Bank Automation Could Lead to Significant Job Loss

By April 11, 2016CCG Insights

Empty chairsA new report by Citigroup Inc., “Digital Disruption: How FinTech is Forcing Banking to a Tipping Point” forecasts how retail banking automation could prompt a 30% decline, nearly 2 million jobs, in financial institutions jobs across the U.S. and Europe over the next 10 years.

“With advances in technology, the relationship that customers have with their bank and with their finances has changed. Customers rely less and less on walking into a branch for their banking needs, and instead have digital options to help them — ATMs, on-line chat, mobile phones, and Internet banking,” Kathleen Boyle, CFA Managing Editor, Citi GPS, said in the report’s introduction. “So far these have been seen more as additive to a customer’s banking experience but when do we go over the digital disruption tipping point and see a change in the fundamental banking business?”

Investments in financial technology have growth exponentially in the past decade — rising from $1.8 billion in 2010 to $19 billion in 2015 — with over 70% of this investment focusing on user experience in the consumer space.

The majority of this investment has concentrated in the payments area and this is where banks see the most competition. Competitors already established in new marketplaces, such as PayPal for ecommerce payments in the US, or emerging in client segments traditionally underserved by banks (such as micro and small businesses) are starting to gain traction and ramp up their scale.

Despite all of the investment and continuous speculation about banks facing extinction, only about 1% of North American consumer banking revenue migrated to new digital models.

“Although FinTech companies have the advantage of new innovation, incumbent financial institutions still have the upper hand in terms of scale, and we have not yet reached the tipping point of digital disruption in either the U.S. or Europe,” Boyle said.

Given the growth in FinTech investment, this is not likely to continue for long. As customers modify their activities and move more towards digital solutions, financial institutions need to rethink their digital strategy. The authors believe an omni-channel strategy is the winning solution for incumbent banks over the next decade.

Big banks are under enormous pressure to return to pre-financial crisis profit levels, but have struggled to grow their lending and other revenues. Many banks have said that cost cutting and efficiency through technology is a path to profit expansion.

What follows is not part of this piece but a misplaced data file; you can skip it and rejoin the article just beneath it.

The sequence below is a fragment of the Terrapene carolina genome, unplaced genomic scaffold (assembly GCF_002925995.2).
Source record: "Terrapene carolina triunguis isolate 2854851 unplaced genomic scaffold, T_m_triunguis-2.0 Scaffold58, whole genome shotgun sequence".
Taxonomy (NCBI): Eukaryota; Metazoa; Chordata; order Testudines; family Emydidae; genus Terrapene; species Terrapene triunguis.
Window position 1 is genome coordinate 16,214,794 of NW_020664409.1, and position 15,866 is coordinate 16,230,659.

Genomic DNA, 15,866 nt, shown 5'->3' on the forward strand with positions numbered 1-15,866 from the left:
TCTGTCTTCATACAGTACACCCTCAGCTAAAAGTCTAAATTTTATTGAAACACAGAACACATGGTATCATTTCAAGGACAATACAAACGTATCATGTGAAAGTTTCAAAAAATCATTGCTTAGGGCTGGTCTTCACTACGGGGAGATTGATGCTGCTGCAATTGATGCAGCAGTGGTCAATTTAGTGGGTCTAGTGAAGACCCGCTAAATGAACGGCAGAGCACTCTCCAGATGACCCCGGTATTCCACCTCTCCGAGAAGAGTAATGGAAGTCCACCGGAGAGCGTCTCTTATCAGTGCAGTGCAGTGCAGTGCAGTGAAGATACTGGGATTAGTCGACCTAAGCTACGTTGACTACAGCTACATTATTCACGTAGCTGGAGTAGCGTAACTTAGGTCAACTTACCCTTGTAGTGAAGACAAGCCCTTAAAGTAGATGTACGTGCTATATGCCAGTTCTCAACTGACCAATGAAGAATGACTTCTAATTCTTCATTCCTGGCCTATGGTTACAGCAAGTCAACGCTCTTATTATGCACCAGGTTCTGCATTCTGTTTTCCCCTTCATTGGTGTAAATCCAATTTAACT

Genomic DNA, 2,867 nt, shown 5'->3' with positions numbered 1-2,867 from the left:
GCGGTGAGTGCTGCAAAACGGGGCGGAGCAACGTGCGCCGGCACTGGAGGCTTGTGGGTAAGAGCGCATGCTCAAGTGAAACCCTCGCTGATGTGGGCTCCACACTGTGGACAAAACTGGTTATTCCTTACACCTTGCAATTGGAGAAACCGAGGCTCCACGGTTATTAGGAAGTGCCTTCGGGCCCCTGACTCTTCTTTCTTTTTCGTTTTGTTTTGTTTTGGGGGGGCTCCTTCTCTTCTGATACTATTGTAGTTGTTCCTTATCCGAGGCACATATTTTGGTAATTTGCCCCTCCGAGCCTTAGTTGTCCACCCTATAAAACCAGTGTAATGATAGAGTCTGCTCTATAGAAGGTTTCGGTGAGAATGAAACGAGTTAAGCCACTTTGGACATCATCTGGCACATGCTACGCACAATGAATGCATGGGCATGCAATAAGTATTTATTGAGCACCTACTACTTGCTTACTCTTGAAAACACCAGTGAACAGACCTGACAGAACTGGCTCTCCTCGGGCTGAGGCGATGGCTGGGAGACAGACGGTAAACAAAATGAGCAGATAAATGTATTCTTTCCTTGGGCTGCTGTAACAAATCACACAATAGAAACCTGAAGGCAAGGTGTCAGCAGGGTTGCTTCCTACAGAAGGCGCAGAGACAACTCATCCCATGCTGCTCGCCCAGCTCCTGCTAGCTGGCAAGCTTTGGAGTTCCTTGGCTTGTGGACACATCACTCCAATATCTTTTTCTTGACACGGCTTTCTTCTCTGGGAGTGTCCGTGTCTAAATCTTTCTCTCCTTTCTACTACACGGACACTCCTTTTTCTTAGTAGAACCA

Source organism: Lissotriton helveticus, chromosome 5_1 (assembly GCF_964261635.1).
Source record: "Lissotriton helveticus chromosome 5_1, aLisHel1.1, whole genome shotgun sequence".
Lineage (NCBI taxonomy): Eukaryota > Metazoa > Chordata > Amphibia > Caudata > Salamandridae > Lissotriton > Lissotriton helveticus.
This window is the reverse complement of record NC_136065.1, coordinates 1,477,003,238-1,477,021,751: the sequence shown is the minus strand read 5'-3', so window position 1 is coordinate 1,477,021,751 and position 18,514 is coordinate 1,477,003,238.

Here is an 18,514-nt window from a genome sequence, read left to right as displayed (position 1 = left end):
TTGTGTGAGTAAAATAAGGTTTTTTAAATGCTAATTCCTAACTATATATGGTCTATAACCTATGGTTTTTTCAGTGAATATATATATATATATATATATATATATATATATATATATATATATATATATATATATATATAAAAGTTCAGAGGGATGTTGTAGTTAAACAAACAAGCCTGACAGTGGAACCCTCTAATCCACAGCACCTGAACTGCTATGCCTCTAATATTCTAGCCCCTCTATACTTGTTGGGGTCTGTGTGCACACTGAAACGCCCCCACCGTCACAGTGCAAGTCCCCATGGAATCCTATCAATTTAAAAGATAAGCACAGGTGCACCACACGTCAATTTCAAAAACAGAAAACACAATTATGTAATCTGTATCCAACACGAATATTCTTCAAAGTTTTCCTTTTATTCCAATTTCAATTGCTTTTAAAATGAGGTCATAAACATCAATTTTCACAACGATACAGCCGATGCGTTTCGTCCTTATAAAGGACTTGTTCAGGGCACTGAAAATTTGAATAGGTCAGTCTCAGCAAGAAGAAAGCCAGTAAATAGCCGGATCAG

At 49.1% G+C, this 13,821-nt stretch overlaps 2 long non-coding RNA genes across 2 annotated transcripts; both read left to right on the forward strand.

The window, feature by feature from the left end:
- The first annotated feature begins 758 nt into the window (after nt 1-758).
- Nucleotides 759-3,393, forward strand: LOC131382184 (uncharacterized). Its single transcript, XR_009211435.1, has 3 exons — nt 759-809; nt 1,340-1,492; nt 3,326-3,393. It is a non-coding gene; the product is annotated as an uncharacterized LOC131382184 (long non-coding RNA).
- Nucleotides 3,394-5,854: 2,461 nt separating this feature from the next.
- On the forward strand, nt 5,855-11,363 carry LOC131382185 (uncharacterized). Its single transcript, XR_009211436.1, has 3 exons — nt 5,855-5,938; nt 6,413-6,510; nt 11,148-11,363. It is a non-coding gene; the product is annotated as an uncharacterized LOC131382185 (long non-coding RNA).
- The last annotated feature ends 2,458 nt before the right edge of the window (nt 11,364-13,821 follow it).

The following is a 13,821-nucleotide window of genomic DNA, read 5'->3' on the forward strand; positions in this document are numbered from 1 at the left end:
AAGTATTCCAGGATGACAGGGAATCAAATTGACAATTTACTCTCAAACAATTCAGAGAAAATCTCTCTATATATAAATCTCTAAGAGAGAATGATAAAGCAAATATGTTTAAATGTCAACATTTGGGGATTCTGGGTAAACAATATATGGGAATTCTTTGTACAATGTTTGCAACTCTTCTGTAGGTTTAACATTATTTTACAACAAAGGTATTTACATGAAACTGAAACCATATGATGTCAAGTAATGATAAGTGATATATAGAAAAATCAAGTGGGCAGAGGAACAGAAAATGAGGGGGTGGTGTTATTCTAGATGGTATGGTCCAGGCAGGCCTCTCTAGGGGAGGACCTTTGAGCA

The report said that having move bank employees dealing directly with customers was associated with better profitability. However, it said that overall elimination of the number of branches would still accelerate the decline in teller jobs, which are already down 15% since 2007.

It said that the U.S. was particularly vulnerable to banking job losses, since the pace of banking staff reductions slowed since the financial crisis, and U.S. banks have been slower to close branches.

As noted by Jonathan Larsen, Global Head of Retail and Mortgages at Citi, the value of consumer banking will be in connectivity and not physical assets, which Jonathan refers to as banking’s “Uber moment.” The future of branches in banking is about focusing on advisory and consultation rather than transactions. The return on having a physical network is diminishing. Branches and associated staff costs make up about 65% of the total retail cost base of a larger ban. Automation, according to the Citi report, can remove many of these costs.

The pace of staff reductions so far has been gradual. “We believe there could be another 30% reduction in staff between 2015 and 2025, shifting from the recent 2% per year decline to 3% per year, mainly from retail,” the report concluded.

The reports forecasts branch levels to fall significantly given their high cost, the increased ubiquity of mobile Internet, increasing fintech competition and a sluggish revenue and profitability environment. A reduction in banks’ physical networks could lead to a 40-50% decline in staffing levels from pre-crisis levels.